It’s Not All Mary Poppins

He knows wut he knows…

967718_indecisionThe layers are being revealed.

Little William is solemn, brave, and friendly. I knew that.

I’ve discovered that he is also very methodical. Give him a puzzle, and he sorts the pieces by type, then follows the picture (“the map”) and assembles it from left to right. Or, if the mood strikes, from right to left or top to bottom. But there is always Method and Order.

And he is also Opinionated. Even when those opinions are based on… well, I’m not sure quite what.

“Emily, when we get to the corner, which way will we turn?”
“That way.” Emily indicates right.
“No, it’s not.” William is quite, quite sure. William, who has never been to the park with us before.

“We are going to my park, William. You are probably thinking of a park close to your house. This will be a different park,” I explain, “and Emily’s right. We need to go that way.”

“No.” He is not angry or petulant. He is just very, very sure. And perhaps a little puzzled as to why we are arguing with him, when he KNOWS.

“William. I have been to this park about a million times. I go to this park two or three times every week all summer long. Don’t you think I know how to get there?”

He considers a beat.

“I think not.”

Well. What do you do when the Accurate meets the Implacable?

You ignore it, that’s what. You ignore it, turn right, and — wonder of wonders — you GET TO THE PARK!!!

And if you’re a grown-up, you don’t stick out your tongue and do the nyah-nyah-poo-poo dance. But if the children do it? It might just be that you just don’t notice that. Because if you did, you’d probably have to stop them…

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August 19, 2009 - Posted by | individuality, quirks and quirkiness | , , , , ,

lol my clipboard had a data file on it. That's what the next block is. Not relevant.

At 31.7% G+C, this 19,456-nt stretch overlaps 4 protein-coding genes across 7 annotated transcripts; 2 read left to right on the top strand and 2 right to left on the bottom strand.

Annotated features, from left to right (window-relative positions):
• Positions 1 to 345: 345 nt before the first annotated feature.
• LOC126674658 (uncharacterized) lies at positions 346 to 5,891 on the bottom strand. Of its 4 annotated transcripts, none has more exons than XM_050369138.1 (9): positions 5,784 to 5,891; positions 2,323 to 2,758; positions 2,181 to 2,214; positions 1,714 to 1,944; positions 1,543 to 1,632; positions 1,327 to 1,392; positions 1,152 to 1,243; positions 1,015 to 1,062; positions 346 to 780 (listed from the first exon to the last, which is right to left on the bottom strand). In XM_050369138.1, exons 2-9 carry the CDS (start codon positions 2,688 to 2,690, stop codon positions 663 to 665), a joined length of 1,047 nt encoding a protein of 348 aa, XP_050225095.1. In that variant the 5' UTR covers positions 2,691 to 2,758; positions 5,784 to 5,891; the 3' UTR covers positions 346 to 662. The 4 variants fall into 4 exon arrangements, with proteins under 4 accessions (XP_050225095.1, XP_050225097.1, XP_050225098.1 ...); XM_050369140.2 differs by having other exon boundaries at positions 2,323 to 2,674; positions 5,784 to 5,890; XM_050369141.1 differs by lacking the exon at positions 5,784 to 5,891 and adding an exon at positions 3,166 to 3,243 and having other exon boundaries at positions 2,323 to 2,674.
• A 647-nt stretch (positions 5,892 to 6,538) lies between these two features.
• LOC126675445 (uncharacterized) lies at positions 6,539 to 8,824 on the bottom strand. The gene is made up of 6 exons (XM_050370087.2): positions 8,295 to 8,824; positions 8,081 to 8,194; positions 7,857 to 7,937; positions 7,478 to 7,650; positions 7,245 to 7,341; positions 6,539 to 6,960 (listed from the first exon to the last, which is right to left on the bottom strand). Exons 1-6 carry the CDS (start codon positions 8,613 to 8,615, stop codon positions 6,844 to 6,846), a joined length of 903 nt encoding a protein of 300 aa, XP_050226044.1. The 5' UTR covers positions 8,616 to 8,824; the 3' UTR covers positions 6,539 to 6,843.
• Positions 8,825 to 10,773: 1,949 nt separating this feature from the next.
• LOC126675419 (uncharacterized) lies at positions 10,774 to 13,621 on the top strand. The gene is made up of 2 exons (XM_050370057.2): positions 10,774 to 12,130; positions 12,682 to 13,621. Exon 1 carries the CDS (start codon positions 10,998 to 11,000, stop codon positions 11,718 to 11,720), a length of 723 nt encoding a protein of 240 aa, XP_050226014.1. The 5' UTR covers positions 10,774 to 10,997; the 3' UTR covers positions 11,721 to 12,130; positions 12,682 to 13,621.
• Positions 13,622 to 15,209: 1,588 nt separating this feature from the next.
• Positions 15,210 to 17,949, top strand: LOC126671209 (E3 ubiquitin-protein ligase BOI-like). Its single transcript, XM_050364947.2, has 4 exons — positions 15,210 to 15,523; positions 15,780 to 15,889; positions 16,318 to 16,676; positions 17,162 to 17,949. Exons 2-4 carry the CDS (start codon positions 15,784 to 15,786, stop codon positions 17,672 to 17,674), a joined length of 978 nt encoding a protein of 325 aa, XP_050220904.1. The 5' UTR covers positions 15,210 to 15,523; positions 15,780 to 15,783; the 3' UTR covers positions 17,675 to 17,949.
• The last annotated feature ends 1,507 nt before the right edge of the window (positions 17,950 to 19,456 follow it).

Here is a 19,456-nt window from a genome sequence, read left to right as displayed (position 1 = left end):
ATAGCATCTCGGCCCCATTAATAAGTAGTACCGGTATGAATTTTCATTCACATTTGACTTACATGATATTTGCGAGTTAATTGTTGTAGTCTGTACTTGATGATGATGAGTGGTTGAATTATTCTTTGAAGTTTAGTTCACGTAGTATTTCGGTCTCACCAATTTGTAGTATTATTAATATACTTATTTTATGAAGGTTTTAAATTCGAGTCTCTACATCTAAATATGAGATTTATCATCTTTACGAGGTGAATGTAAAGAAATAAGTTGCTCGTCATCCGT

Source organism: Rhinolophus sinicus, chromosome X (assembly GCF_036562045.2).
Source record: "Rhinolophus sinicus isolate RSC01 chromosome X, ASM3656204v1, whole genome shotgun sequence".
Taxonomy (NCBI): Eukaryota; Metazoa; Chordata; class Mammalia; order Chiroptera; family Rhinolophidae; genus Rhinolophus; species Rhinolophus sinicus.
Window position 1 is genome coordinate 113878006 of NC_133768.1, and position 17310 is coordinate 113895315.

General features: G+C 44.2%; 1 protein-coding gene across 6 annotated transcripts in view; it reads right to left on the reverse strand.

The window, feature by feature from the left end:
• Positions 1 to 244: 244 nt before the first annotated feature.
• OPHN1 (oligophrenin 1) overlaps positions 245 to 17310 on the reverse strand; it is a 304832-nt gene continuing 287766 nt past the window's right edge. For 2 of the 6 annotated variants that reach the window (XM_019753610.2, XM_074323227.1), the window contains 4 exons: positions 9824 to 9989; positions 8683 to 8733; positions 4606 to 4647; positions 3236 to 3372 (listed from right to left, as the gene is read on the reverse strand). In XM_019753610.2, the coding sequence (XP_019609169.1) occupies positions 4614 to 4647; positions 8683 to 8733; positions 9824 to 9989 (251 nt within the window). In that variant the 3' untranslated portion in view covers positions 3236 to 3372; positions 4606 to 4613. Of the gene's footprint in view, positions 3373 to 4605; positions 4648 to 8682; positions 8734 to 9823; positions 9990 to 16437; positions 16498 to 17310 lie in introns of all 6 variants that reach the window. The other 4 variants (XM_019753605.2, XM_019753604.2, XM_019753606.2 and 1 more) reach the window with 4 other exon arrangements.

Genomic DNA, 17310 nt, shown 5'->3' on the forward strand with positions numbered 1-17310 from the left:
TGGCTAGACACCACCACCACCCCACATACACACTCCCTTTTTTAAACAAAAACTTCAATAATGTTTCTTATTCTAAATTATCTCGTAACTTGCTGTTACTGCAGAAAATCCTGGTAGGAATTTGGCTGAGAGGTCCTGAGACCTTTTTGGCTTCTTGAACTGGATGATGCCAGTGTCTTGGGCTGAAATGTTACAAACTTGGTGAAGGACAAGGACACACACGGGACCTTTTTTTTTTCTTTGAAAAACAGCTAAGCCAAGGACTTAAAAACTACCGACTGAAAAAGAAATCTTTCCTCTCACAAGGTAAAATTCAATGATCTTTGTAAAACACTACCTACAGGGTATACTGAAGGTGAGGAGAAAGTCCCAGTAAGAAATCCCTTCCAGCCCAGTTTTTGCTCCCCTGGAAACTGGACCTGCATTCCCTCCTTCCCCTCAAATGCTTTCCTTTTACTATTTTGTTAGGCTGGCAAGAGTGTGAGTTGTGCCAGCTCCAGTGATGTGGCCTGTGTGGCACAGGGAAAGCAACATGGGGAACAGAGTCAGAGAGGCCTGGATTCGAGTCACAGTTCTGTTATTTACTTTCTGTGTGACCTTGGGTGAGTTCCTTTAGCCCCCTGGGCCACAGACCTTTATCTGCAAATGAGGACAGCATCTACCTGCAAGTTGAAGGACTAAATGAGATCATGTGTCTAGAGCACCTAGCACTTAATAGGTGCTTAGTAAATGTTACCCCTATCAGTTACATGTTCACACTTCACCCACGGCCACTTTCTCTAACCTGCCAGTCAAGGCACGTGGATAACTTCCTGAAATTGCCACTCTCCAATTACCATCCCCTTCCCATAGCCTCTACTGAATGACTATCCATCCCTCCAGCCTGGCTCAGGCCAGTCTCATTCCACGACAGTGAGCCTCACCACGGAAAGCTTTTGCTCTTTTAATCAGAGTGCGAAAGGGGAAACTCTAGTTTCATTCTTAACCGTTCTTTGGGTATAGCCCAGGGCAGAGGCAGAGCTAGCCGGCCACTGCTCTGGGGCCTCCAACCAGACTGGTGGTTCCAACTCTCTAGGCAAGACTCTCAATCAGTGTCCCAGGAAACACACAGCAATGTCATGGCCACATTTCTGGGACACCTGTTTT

6 Comments »

  1. Oh, yes, my kids are often very sure of things they know nothing about. My daughter, at 3.5, was in the car with me, and asked me what time it was, so I told her. She asked if the car had a clock, and I said yes. She said that the clock was on the front of the radio. I said, no, the clock is on the dashboard, behind the steering wheel, and I pointed to it. She insisted that no, the clock was on the radio. I said that I can see the clock, it’s behind the steering wheel, and that while it’s true that there are numbers on the radio, those are the numbers for the music, not a clock. She said no, the clock is on the radio, and she told me that when I turn the radio on I can see the clock. She was very insistent, and upset when I tried to explain. I said “Don’t you think that Mommy knows things and can explain things to you?” She said “Not about cars and radios.”

    Comment by lynn | August 19, 2009 | Reply

  2. I love it when they solemly believe they are right and you are wrong. My son is very certain that the animal on the Ice Age movies is a Moose….not a Mamoth as I patiently tried to explain….no Mummy, it is a MOOSE! He is absoutely certain and sincerely insistent that he is right.

    Comment by Tammy | August 20, 2009 | Reply

  3. Yeah, isn’t it funny how sometimes you just happen to be looking the other way? I know that one.

    Yesterday, my children kept telling me some of the raisins in their bread were not actually raisins, they were jam. (The bread was cut, so some of them looked like sticky circles of jam.) Very annoying when you can’t convince them of the truth.

    Comment by Mwa | August 20, 2009 | Reply

  4. Lol..I’m liking little William. 🙂 So cute!

    Comment by ~S~ | August 20, 2009 | Reply

  5. Really? When you’re the adult, can’t you go ahead and stick that tongue out, just once in a while?
    (Of course, my know-it-all is eleven now, so maybe that’s why I struggle…) 😉

    Comment by LoryKC | August 20, 2009 | Reply

  6. It’s funny how often adults behave exactly the same way: No proof will alter their erroneous convictions of the simplest facts. Currently the US Postal Service is having trouble grappling with where I and my neighbors live.

    LoryKC, if the kid were eleven, I’d go ahead and stick out the tongue.

    Comment by Helen Huntingdon | August 20, 2009 | Reply


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